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In March 2012, former CNN anchor Larry King and world's richest man Carlos Slim launched Ora TV, an Internet television network releasing its first and only talk show web series Larry King Now, which features King interviewing a revolving guest list of celebrities from Seth MacFarlane to Judge Judy.
Till date, Larry King Now has released 19 episodes, but the truth is that the majority of King's CNN audience aren't aware of his return from cable, let alone his new Internet show.
Is it King's fault? Partly, because he's not pounding the pavement spreading the word. Is Ora TV doing enough to tell King's TV audience about his new show or even about Ora? No, because I haven't seen any sort of advertising (traditional or digital) whatsoever introducing the public to Ora.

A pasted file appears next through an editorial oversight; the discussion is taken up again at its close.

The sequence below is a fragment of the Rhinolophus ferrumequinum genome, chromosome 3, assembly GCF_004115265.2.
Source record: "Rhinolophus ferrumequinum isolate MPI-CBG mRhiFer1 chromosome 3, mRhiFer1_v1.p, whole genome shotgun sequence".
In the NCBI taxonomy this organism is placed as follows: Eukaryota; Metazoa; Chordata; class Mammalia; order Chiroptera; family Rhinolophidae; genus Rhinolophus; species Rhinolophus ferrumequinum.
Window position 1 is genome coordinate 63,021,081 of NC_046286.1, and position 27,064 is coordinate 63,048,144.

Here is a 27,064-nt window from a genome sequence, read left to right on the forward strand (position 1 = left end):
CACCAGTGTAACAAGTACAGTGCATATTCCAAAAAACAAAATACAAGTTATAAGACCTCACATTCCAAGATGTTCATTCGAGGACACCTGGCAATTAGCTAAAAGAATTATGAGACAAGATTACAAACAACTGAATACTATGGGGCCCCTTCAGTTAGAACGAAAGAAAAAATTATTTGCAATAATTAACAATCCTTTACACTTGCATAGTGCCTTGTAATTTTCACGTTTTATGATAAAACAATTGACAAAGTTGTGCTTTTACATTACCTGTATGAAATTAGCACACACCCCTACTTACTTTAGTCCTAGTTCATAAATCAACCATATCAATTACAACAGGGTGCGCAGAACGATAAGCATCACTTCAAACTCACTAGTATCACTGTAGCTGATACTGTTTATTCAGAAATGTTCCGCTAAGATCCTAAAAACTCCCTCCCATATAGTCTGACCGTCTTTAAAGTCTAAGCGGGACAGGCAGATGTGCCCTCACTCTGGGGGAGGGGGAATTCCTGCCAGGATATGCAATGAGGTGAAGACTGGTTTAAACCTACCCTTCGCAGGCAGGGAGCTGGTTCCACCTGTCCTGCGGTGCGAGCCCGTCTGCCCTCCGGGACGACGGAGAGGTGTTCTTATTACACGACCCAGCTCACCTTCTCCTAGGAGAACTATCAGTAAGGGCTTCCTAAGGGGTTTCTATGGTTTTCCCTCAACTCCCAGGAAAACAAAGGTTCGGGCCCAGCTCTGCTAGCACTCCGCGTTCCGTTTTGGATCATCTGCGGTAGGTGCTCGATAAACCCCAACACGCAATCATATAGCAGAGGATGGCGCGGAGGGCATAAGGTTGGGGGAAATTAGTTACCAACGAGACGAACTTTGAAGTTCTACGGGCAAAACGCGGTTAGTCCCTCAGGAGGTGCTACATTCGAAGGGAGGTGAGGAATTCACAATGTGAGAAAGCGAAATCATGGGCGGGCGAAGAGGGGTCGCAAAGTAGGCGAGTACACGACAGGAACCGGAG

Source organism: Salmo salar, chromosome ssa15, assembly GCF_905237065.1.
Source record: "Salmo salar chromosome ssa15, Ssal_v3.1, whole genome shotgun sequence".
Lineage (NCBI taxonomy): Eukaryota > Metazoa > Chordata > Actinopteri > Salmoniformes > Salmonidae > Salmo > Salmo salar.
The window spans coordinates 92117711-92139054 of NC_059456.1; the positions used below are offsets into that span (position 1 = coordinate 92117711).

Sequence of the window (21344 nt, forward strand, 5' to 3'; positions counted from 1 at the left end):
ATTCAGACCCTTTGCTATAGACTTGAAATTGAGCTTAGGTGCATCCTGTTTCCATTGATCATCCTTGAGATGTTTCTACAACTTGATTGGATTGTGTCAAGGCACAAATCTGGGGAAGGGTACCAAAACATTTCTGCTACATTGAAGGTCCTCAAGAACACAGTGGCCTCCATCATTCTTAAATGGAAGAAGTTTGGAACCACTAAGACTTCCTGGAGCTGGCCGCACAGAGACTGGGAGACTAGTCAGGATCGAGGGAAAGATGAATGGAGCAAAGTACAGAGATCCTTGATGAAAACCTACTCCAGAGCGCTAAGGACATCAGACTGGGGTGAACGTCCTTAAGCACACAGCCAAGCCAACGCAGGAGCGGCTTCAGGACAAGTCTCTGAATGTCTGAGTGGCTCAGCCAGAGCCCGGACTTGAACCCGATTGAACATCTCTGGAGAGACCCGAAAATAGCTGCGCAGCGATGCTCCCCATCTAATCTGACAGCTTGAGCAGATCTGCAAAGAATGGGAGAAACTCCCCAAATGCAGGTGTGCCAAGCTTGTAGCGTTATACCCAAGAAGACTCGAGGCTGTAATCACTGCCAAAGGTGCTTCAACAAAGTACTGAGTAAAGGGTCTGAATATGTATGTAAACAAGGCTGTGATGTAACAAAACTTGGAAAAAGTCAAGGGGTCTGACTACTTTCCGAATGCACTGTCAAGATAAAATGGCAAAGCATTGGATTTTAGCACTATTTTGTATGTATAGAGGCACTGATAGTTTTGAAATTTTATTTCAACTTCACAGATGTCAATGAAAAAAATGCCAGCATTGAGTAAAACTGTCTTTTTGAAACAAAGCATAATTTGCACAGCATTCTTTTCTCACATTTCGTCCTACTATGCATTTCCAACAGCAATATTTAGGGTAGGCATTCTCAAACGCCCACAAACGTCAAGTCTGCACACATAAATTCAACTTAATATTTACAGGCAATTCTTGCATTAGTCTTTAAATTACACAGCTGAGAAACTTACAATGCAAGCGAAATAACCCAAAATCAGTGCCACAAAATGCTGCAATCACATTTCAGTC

Also, Ora lacks a clear vision in the sense that the network doesn't know if it wants to be a Larry King network or a Internet TV network producing and distributing other online programming. Additionally, Ora TV lacks a clear vision of whether it wants to produce politics-centric programming or general programming.
With Internet TV you can't be everything to everyone. One of the pioneering and most successful Internet TV networks Revision 3 (Discovery Communications bought it) worked and still works because they create niche programming and understand the audience they are addressing.
King and Slim are what I call old testament TV personality and businessman trying to operate in the Internet entertainment world, and there's nothing wrong with that. But the problem, as mentioned, is that their venture lacks a clear vision of who they are and who they're addressing.
These days, a third grader can buy a domain name, launch a website and call it Internet TV. I doubt Ora conducted a thorough research before launching. Yes, the richest man in the world is bankrolling this venture, but with Internet TV money alone won't cut it. Innovative programming supported with money is the secret to success in the episodic online entertainment world.
To succeed in this crowded Internet TV space, Ora should sit and figure out who they really are, the sort of shows they want to make, and the people they are making them for.
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